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Employees work on an Alberta oil well partly owned by Cenovus Energy.

Brent Lewin

Cenovus Energy Inc. is bulking up in a $17.7-billion deal to more than double its production as the repatriation of Canada's oil sands winnows control of the resource to a handful of domestic players.

Cenovus said late on Wednesday that it would acquire a 50-per-cent interest in the Foster Creek and Christina Lake oil sands projects owned by partner ConocoPhillips Co., giving it full control of the steam-driven bitumen assets in the biggest oil sands deal to date.

The Calgary-based company said it would issue $3-billion in shares in a bought deal and has arranged $10.5-billion in loans to help fund the acquisition. It is also jettisoning production equivalent to 47,600 barrels a day (b/d), with proceeds aimed at repaying debt.

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Cenovus and other Canadian oil sands producers are chasing heft in a bid to lower costs as U.S. crude prices languish around $50 (U.S.) a barrel.

It marks an expensive bet by the domestic energy industry on the future of a high-cost resource that has fallen out of favour with major international players, many of which have fled in favour of investments in regions such as the Permian shale in Texas and New Mexico that offer higher returns more quickly.

The global energy companies, hit by high debt levels during the downturn, have also been frustrated by high costs, low Canadian crude margins and delays over major pipeline projects billed as key to bolstering economics in the region.

This month, Royal Dutch Shell PLC sold most of its oil sands holdings as it shifts its portfolio to focus primarily on natural gas. Marathon Oil Corp. likewise dumped its stake in a major bitumen mine. The buyer in both cases was Canadian Natural Resources Ltd., which has already spent billions expanding its massive Horizon mine.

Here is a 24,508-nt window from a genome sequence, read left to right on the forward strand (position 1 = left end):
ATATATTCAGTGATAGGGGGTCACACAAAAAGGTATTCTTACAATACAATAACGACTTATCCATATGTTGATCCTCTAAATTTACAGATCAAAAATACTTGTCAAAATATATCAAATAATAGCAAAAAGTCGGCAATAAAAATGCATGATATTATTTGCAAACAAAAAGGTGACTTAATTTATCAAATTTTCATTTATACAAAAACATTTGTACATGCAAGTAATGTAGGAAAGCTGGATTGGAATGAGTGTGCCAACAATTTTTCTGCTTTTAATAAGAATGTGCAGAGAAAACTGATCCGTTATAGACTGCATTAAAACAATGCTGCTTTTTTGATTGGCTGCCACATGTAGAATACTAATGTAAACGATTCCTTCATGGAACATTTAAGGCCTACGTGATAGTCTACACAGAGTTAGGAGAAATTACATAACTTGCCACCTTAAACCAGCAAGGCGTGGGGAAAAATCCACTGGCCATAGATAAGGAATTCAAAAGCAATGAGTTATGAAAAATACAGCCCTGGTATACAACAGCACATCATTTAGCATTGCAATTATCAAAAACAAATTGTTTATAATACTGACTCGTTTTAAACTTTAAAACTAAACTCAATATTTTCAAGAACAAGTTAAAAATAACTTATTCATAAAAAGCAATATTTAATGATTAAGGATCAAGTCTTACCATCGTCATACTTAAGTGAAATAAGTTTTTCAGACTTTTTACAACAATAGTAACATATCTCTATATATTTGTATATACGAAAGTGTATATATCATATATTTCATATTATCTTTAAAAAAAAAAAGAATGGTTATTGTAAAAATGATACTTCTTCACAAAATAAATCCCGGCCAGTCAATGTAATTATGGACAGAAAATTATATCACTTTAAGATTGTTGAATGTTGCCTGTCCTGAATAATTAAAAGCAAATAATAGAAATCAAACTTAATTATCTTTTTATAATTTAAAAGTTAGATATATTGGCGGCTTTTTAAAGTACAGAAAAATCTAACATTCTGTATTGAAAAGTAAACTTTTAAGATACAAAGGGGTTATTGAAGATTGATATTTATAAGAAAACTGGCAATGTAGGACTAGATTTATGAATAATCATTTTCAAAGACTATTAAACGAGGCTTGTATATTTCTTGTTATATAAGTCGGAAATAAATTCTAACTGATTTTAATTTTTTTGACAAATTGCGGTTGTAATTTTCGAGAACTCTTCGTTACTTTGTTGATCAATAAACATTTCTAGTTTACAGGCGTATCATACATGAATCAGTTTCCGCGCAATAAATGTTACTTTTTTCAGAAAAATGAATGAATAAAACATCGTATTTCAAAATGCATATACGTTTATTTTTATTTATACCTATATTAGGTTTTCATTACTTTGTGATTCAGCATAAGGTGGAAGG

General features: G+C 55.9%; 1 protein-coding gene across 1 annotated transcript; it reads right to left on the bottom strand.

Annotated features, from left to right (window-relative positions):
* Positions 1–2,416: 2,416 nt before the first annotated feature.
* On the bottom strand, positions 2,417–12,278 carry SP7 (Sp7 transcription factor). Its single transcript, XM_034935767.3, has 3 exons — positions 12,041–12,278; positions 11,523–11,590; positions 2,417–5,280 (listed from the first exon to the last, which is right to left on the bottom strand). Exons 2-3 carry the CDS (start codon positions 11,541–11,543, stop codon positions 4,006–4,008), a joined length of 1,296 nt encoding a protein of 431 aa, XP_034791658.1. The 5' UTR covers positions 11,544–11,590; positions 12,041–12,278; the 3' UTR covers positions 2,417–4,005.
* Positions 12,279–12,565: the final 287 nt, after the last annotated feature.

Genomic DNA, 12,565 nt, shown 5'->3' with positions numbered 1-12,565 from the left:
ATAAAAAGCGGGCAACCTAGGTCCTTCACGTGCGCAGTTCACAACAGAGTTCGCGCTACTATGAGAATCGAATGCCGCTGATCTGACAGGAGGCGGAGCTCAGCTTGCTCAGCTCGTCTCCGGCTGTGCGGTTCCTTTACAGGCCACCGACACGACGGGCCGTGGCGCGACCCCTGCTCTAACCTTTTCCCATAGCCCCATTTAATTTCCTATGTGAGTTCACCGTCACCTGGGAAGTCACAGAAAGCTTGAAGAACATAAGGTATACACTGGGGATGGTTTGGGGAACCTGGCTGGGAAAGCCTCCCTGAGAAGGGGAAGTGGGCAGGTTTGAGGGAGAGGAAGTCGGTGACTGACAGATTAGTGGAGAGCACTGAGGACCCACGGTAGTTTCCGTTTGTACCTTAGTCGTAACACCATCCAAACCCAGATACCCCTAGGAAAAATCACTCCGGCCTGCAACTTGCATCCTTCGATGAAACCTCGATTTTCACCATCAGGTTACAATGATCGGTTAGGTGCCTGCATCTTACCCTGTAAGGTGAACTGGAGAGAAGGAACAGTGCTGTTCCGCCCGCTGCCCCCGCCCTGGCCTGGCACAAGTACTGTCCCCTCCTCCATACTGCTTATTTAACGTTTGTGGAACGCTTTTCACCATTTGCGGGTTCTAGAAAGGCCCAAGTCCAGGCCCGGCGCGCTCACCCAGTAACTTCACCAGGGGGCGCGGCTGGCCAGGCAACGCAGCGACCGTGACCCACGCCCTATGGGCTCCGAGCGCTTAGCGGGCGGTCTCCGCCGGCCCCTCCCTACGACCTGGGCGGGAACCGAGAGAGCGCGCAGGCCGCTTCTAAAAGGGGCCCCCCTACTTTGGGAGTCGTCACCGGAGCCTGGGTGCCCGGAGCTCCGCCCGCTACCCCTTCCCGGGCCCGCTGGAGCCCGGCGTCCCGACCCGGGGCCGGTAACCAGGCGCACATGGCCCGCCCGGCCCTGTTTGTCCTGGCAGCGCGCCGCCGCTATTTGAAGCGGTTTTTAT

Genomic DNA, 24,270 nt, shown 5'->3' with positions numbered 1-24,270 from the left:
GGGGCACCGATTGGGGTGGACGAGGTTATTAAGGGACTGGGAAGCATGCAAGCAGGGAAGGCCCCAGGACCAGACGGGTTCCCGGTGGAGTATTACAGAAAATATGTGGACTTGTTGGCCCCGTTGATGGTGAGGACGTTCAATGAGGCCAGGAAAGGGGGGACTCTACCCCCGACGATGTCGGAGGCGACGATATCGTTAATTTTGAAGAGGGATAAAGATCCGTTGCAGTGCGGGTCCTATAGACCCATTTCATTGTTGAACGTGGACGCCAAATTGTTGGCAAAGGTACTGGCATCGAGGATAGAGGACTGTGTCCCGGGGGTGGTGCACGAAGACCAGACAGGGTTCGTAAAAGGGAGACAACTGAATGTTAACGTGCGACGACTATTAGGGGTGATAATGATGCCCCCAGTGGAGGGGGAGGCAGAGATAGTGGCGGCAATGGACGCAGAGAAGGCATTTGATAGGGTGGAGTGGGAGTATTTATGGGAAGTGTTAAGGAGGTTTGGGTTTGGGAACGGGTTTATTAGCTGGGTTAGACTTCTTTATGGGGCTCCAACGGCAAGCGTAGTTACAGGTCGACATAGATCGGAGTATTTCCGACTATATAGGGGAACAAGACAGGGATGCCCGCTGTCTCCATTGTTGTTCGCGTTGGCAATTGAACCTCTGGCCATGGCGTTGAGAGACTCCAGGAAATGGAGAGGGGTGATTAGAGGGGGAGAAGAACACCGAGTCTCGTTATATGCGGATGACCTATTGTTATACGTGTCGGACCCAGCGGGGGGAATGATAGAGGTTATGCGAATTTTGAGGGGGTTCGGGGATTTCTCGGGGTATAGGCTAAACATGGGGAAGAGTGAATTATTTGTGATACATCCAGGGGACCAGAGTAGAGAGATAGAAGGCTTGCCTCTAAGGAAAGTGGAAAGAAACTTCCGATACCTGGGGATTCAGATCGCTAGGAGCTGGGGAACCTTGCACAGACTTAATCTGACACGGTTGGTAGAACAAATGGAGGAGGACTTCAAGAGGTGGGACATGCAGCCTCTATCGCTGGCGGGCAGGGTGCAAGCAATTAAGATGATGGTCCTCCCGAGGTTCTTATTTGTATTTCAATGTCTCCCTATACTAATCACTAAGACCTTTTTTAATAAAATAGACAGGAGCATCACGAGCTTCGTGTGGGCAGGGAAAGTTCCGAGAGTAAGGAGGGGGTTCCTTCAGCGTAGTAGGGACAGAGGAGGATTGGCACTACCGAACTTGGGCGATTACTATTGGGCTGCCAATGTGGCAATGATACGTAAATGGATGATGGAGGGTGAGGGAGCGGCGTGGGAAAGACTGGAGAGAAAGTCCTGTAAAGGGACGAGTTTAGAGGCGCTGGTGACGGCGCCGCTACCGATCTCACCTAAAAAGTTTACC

Meanwhile, rival Suncor Energy Inc. has taken advantage of the downturn to deepen its exposure to the Syncrude mining and upgrading project while it builds the hugely expensive Fort Hills complex. Its partner in that venture, French oil giant Total SA, has pared its interest in the project. And Statoil ASA has exited the oil sands entirely.

"An optimistic view is that these domestic firms understand the market a little bit better, and they understand the regulatory space – so they kind of have an advantage and are maybe thinking they can run the assets a bit lower cost or a little more efficiently," said economist Kent Fellows of the School of Public Policy at the University of Calgary said.

"The not-so-optimistic view is you've got large multinationals pulling out, and so the guys in Alberta are getting good deals."

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The acquisition will immediately double Cenovus's total production to 588,000 barrels of oil equivalent a day. The company is working on plans to restart some expansions that were shelved after oil prices collapsed in late 2014. It recently approved a 50,000 b/d project at the Christina Lake development.

Under the deal, it is also picking up assets in the Deep Basin region of Alberta and British Columbia, including holdings in the Montney region, site of some of the richest prolific dry and liquids-rich plays in the industry. It said it plans to spend $170-million (Canadian) developing the assets this year.

Since the industry downturn began, Cenovus cut its dividend twice to preserve cash. Cenovus chief executive Brian Ferguson said the company will revisit the size of its regular payouts to shareholders once it completes asset sales that are part of the funding plan for the acquisition. Properties earmarked for sale include those in the Suffield and Pelican Lake regions of Alberta.

"In a low oil-price environment, economies of scale are important," Mr. Ferguson said on a conference call. "This deal doubles the scale of the company and this will give us a greater competitive edge," he said.

The partnership between Cenovus and ConocoPhillips dates back to 2006, when what was then Encana Corp. joined with the U.S. oil giant to announce a $11-billion (U.S.) partnership to connect oil sands production with refineries in Texas and Illinois.

The partnership was designed to reduce risk and increase profit by having Encana lead bitumen extraction operations and putting ConocoPhillips in charge of processing. It gave Encana exposure to the North American refinery business and gave ConocoPhillips a large, stable source of feedstock.

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Two years later, Encana announced plans to split into two independent energy companies – with Cenovus eventually becoming the vessel for the oil sands business and refining joint venture with ConocoPhillips. Cenovus said on Wednesday it was maintaining its interests in the U.S. refineries.

ConocoPhillips chairman and CEO officer Ryan Lance said the deal accelerates the company's planned debt reduction and plans to repurchase shares.

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